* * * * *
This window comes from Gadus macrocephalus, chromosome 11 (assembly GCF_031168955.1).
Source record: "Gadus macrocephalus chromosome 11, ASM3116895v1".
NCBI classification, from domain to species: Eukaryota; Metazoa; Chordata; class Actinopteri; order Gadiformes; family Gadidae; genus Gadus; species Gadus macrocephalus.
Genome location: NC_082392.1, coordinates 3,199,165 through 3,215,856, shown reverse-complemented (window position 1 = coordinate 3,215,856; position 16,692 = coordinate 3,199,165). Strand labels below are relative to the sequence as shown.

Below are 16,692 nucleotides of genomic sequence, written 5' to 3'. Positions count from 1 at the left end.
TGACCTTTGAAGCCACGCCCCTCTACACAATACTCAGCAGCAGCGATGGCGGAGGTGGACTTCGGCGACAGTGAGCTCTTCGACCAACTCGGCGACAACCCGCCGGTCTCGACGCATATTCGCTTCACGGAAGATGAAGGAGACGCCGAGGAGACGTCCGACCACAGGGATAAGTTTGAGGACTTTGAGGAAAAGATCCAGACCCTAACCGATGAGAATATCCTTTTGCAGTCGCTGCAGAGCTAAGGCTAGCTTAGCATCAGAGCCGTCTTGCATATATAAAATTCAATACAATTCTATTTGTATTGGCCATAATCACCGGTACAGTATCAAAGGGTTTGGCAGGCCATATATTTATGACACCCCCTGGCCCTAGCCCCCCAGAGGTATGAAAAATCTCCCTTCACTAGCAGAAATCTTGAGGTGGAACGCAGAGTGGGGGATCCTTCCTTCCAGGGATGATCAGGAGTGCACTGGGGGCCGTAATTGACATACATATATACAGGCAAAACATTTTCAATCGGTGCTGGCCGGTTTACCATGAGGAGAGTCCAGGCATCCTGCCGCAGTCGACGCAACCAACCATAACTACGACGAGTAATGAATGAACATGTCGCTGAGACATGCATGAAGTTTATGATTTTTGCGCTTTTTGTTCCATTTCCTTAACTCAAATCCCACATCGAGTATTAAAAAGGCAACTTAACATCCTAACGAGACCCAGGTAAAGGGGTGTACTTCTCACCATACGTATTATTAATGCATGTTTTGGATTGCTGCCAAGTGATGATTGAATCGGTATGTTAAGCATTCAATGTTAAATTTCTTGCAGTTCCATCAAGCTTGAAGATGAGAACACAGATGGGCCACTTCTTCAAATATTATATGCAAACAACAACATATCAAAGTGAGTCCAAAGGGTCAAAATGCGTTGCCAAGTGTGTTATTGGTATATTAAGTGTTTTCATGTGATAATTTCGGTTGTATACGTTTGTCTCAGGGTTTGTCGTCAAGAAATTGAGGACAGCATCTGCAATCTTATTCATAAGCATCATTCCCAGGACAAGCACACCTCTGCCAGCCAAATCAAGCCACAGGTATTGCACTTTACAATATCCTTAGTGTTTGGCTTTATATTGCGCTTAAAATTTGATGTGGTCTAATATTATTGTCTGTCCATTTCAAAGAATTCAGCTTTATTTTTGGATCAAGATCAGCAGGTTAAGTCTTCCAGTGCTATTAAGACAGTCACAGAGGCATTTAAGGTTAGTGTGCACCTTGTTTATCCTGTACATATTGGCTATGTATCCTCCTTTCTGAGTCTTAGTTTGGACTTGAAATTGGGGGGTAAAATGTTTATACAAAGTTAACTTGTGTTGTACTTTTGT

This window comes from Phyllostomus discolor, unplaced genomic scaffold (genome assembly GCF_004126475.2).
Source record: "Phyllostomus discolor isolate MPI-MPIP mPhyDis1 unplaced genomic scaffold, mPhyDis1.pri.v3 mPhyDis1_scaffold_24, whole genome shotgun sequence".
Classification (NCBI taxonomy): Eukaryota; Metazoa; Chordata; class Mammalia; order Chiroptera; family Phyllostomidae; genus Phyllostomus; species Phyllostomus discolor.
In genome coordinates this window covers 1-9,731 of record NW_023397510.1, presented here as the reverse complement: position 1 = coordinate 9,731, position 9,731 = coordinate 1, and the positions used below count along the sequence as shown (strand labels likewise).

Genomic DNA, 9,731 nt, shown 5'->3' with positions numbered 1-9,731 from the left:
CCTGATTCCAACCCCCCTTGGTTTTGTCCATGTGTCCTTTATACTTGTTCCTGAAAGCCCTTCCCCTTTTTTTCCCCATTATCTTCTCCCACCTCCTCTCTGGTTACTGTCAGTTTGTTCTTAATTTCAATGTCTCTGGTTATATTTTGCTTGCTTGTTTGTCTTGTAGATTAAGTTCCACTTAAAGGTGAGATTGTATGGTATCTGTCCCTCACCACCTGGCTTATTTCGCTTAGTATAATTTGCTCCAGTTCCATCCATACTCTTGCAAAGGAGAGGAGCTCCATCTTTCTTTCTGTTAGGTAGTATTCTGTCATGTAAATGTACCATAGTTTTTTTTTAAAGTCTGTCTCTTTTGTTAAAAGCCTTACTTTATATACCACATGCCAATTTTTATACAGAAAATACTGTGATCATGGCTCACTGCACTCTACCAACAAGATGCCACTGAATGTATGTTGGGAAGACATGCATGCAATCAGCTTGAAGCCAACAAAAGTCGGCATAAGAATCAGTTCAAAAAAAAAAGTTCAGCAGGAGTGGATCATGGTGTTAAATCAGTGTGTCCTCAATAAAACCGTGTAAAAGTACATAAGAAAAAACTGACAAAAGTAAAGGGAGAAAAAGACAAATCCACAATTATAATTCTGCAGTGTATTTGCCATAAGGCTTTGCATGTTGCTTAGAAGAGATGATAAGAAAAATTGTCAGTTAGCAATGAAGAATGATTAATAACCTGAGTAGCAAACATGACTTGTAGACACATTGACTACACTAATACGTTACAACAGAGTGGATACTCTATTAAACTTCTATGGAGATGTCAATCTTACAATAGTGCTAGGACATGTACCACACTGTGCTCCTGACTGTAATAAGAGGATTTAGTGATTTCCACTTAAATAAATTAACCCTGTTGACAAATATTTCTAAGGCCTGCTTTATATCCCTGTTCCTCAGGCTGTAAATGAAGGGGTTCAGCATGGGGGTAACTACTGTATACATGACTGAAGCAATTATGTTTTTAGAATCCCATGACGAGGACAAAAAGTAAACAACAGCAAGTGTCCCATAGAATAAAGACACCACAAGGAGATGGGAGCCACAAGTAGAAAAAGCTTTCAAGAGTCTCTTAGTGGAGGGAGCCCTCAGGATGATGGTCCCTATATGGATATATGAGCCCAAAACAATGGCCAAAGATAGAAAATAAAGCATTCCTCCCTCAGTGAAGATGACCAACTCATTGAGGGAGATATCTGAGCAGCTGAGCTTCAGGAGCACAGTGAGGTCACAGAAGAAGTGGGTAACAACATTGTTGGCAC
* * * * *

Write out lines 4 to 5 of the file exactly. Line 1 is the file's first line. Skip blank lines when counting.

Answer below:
Genome location: NC_082392.1, coordinates 3,199,165 through 3,215,856, shown reverse-complemented (window position 1 = coordinate 3,215,856; position 16,692 = coordinate 3,199,165). Strand labels below are relative to the sequence as shown.

Below are 16,692 nucleotides of genomic sequence, written 5' to 3'. Positions count from 1 at the left end.